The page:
CHIME Detected Over 500 Fast Radio Burst in its First Year, Providing new Clues to What’s Causing Them

CHIME consists of four metal "half-pipes", each one 100 meters long. Image Credit: CHIME/Andre Renard, Dunlap Institute.

Much like Dark Matter and Dark Energy, Fast Radio Burst (FRBs) are one of those crazy cosmic phenomena that continue to mystify astronomers. These incredibly bright flashes register only in the radio band of the electromagnetic spectrum, occur suddenly, and last only a few milliseconds before vanishing without a trace. As a result, observing them with a radio telescope is rather challenging and requires extremely precise timing.

Hence why the Dominion Radio Astrophysical Observatory (DRAO) in British Columbia launched the Canadian Hydrogen Intensity Mapping Experiment (CHIME) in 2017. Along with their partners at the National Radio Astronomy Observatory (NRAO), the Massachusetts Institute of Technology (MIT), the Perimeter Institute, and multiple universities, CHIME detected more than 500 FRBs in its first year of operation (and more than 1000 since it commenced operations)!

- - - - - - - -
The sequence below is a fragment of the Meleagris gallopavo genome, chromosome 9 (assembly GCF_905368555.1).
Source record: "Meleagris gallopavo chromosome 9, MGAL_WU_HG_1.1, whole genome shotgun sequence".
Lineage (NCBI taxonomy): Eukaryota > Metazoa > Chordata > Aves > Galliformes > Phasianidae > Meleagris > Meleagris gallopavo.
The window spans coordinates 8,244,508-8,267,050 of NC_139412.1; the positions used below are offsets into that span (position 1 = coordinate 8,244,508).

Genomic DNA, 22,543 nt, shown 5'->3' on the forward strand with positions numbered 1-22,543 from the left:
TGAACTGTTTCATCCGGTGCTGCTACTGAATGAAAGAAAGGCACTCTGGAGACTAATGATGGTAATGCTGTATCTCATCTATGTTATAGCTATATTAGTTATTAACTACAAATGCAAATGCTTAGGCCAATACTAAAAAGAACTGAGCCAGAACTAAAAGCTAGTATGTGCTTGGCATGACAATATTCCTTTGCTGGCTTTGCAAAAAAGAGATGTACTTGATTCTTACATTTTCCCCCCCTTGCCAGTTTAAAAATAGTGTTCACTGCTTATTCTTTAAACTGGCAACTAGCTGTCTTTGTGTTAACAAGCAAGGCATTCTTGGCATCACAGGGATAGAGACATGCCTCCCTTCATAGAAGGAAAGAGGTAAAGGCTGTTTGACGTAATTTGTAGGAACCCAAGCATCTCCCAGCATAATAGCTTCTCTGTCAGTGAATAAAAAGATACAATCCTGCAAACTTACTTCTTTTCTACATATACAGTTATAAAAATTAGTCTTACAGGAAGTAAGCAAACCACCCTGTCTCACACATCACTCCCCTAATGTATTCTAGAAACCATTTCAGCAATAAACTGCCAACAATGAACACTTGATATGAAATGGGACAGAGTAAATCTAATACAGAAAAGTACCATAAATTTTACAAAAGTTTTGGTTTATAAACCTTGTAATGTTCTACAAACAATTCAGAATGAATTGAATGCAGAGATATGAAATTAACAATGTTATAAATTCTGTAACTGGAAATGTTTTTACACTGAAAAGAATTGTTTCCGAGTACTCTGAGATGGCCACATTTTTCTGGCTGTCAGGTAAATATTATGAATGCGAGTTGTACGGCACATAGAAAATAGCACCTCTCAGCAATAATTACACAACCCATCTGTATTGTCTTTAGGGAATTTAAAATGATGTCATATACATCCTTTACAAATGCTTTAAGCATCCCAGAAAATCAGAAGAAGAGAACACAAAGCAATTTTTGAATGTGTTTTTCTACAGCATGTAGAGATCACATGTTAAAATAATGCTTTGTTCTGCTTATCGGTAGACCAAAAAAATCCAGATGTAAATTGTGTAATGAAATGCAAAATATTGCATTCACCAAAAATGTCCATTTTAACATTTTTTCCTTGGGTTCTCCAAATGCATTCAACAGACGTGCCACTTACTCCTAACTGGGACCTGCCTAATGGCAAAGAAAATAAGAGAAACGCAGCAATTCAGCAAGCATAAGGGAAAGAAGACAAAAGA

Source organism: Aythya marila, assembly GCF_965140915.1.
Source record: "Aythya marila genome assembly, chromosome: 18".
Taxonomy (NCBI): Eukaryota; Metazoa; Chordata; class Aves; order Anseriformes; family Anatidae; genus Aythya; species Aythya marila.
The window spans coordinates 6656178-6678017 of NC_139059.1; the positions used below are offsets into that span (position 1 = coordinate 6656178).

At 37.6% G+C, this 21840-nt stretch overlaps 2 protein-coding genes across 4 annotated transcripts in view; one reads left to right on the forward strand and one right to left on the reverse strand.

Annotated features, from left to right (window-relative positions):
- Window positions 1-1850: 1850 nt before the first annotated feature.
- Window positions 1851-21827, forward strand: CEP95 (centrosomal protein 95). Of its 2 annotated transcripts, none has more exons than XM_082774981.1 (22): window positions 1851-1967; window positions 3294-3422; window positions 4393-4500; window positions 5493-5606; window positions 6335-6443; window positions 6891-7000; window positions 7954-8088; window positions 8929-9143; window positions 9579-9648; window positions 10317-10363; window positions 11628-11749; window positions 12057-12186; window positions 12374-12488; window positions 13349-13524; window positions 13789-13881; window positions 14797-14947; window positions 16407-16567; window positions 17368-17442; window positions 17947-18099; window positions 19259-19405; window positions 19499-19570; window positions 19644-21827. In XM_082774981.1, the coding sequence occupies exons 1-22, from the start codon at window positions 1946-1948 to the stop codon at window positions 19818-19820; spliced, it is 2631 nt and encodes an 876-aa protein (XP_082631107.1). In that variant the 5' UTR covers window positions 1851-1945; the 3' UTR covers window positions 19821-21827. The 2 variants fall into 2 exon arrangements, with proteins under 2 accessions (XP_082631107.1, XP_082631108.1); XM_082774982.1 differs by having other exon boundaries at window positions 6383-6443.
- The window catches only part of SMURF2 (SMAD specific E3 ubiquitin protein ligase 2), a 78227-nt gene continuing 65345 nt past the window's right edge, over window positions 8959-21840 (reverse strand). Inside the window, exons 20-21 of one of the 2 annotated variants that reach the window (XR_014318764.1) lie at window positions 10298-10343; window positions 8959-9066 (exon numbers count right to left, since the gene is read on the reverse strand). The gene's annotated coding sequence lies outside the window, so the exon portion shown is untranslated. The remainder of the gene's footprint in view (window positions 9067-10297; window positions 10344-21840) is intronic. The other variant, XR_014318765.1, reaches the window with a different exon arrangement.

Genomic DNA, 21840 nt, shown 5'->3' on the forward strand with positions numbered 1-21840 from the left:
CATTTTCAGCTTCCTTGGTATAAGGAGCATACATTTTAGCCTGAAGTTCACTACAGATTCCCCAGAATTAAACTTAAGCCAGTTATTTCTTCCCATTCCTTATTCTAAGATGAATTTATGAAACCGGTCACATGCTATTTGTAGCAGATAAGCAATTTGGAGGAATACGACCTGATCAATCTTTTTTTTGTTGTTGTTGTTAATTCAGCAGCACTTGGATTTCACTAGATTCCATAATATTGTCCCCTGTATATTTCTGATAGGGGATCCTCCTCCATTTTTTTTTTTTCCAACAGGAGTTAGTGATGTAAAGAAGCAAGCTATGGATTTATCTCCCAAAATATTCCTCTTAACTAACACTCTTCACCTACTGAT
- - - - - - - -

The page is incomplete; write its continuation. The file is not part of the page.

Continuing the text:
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Canadian Telescope Finds 13 More Fast Radio Bursts Including the Second One Ever Seen Repeating

CHIME consists of four metal "half-pipes", each one 100 meters long. Image Credit: CHIME/Andre Renard, Dunlap Institute.

Canadian scientists using the CHIME (Canadian Hydrogen Intensity Mapping Experiment) have detected 13 FRBs (Fast Radio Bursts), including the second-ever repeating one. And they think they’ll find even more.

CHIME is an innovative radio telescope in the Okanagan Valley region in British Columbia, Canada. It was completed in 2017, and its mission is to act as a kind of time machine. CHIME will help astronomers understand the shape, structure, and fate of the universe by measuring the composition of dark energy.

CHIME’s unique design also makes it well-suited for detecting fast radio bursts.

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